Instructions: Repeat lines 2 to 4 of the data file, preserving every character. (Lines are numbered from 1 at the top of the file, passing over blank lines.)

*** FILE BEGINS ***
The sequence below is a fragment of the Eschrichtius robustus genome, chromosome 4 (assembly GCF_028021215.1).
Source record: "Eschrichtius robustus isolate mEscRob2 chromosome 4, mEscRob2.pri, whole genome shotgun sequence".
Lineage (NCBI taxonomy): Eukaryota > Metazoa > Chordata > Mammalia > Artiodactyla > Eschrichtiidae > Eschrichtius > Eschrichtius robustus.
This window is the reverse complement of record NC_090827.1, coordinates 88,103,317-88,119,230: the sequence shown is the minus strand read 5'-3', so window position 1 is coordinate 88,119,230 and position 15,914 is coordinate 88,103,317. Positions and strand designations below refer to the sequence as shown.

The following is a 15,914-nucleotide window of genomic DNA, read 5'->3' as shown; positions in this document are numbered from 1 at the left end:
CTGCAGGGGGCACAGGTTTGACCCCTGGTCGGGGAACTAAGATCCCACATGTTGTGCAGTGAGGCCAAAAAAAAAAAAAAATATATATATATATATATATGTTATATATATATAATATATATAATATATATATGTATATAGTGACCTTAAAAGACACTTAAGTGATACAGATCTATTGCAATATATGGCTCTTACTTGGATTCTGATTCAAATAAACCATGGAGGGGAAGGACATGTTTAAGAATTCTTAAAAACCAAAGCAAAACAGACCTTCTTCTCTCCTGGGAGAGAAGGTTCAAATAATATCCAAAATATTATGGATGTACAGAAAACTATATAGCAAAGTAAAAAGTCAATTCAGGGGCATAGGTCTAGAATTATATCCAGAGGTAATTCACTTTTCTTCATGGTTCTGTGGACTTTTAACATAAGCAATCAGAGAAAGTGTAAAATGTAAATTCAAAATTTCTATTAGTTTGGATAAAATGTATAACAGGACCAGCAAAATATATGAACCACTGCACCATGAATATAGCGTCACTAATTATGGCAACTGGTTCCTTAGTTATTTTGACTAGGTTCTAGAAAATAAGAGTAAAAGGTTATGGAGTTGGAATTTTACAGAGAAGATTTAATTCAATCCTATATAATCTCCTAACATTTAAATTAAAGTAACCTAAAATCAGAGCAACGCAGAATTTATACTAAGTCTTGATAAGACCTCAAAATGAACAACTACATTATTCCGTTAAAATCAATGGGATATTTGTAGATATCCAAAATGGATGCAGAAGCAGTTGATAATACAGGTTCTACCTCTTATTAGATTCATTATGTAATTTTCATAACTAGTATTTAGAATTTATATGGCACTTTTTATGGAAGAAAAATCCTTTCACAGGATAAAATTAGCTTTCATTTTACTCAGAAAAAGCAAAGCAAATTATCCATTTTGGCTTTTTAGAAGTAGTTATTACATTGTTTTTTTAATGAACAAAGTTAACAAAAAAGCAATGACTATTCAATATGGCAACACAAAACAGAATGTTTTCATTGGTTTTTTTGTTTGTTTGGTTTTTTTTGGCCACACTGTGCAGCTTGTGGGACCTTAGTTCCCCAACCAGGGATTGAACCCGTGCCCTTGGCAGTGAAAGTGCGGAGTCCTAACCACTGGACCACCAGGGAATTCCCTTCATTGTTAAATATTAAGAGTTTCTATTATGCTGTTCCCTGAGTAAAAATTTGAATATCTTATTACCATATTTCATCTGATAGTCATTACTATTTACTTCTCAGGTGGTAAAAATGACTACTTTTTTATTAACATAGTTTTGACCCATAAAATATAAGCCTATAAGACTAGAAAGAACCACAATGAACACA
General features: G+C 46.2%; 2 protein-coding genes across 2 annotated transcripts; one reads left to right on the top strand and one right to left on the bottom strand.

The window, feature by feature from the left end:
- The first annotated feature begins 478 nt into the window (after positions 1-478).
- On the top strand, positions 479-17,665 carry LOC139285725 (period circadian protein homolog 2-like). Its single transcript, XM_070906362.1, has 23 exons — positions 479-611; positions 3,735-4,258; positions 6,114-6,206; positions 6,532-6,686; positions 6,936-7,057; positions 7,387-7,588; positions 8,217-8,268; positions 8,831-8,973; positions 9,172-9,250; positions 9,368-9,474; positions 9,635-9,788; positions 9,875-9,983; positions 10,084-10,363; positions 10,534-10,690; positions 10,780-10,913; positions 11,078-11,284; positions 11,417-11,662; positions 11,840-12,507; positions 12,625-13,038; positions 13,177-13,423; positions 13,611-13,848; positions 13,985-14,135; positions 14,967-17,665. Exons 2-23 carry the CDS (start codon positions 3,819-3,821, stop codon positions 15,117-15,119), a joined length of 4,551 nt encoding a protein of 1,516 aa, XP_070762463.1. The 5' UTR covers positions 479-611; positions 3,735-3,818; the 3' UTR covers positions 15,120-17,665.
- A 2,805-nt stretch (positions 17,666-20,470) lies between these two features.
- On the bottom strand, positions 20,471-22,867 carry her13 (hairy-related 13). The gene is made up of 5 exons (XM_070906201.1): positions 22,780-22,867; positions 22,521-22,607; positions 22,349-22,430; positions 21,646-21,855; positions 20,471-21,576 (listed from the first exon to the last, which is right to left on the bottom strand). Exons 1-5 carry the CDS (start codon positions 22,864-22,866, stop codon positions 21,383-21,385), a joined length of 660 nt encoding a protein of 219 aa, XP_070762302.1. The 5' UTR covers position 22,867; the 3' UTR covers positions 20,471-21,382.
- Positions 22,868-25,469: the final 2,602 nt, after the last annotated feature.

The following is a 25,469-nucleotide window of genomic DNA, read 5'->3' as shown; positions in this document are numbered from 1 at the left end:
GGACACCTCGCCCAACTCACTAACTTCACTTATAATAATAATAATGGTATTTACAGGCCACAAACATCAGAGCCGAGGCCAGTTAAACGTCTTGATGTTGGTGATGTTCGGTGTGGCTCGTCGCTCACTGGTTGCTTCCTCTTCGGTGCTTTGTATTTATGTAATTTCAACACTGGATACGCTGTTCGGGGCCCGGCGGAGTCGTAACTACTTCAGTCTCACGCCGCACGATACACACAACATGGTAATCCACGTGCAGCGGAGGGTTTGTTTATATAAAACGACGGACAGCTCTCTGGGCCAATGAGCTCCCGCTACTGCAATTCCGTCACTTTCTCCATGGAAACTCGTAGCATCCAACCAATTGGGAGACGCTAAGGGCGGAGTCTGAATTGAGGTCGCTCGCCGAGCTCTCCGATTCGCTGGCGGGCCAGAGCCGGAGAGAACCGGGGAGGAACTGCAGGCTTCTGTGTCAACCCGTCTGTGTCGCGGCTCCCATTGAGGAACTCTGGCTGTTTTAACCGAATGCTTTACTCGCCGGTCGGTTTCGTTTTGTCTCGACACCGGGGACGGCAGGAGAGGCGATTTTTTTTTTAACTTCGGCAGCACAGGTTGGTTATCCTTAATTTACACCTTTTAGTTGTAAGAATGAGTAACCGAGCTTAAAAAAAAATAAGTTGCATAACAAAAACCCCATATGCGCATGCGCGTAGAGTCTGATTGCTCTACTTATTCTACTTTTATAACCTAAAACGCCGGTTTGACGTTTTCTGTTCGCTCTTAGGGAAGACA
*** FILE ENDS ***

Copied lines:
Source record: "Eschrichtius robustus isolate mEscRob2 chromosome 4, mEscRob2.pri, whole genome shotgun sequence".
Lineage (NCBI taxonomy): Eukaryota > Metazoa > Chordata > Mammalia > Artiodactyla > Eschrichtiidae > Eschrichtius > Eschrichtius robustus.
This window is the reverse complement of record NC_090827.1, coordinates 88,103,317-88,119,230: the sequence shown is the minus strand read 5'-3', so window position 1 is coordinate 88,119,230 and position 15,914 is coordinate 88,103,317. Positions and strand designations below refer to the sequence as shown.